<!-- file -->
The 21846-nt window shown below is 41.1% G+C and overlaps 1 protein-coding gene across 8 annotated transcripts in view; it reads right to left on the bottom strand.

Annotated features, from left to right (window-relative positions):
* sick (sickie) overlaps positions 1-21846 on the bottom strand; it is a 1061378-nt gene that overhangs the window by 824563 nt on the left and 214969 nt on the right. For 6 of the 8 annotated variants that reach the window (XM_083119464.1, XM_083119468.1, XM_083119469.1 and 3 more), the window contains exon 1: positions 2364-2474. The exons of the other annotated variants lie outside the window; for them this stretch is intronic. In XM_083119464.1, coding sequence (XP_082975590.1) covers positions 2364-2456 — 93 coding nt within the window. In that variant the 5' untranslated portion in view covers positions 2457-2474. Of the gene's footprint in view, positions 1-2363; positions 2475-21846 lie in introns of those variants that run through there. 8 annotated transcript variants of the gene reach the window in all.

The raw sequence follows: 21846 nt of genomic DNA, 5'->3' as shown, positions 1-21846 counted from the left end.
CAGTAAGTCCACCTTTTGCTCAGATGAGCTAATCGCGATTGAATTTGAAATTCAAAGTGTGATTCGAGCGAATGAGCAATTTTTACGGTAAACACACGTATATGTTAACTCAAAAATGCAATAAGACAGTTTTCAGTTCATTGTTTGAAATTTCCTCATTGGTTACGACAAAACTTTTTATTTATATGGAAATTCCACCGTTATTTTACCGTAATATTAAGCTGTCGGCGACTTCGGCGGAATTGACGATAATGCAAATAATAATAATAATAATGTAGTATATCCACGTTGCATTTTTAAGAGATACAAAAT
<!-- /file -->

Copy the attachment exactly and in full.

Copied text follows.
The 21846-nt window shown below is 41.1% G+C and overlaps 1 protein-coding gene across 8 annotated transcripts in view; it reads right to left on the bottom strand.

Annotated features, from left to right (window-relative positions):
* sick (sickie) overlaps positions 1-21846 on the bottom strand; it is a 1061378-nt gene that overhangs the window by 824563 nt on the left and 214969 nt on the right. For 6 of the 8 annotated variants that reach the window (XM_083119464.1, XM_083119468.1, XM_083119469.1 and 3 more), the window contains exon 1: positions 2364-2474. The exons of the other annotated variants lie outside the window; for them this stretch is intronic. In XM_083119464.1, coding sequence (XP_082975590.1) covers positions 2364-2456 — 93 coding nt within the window. In that variant the 5' untranslated portion in view covers positions 2457-2474. Of the gene's footprint in view, positions 1-2363; positions 2475-21846 lie in introns of those variants that run through there. 8 annotated transcript variants of the gene reach the window in all.

The raw sequence follows: 21846 nt of genomic DNA, 5'->3' as shown, positions 1-21846 counted from the left end.
CAGTAAGTCCACCTTTTGCTCAGATGAGCTAATCGCGATTGAATTTGAAATTCAAAGTGTGATTCGAGCGAATGAGCAATTTTTACGGTAAACACACGTATATGTTAACTCAAAAATGCAATAAGACAGTTTTCAGTTCATTGTTTGAAATTTCCTCATTGGTTACGACAAAACTTTTTATTTATATGGAAATTCCACCGTTATTTTACCGTAATATTAAGCTGTCGGCGACTTCGGCGGAATTGACGATAATGCAAATAATAATAATAATAATGTAGTATATCCACGTTGCATTTTTAAGAGATACAAAAT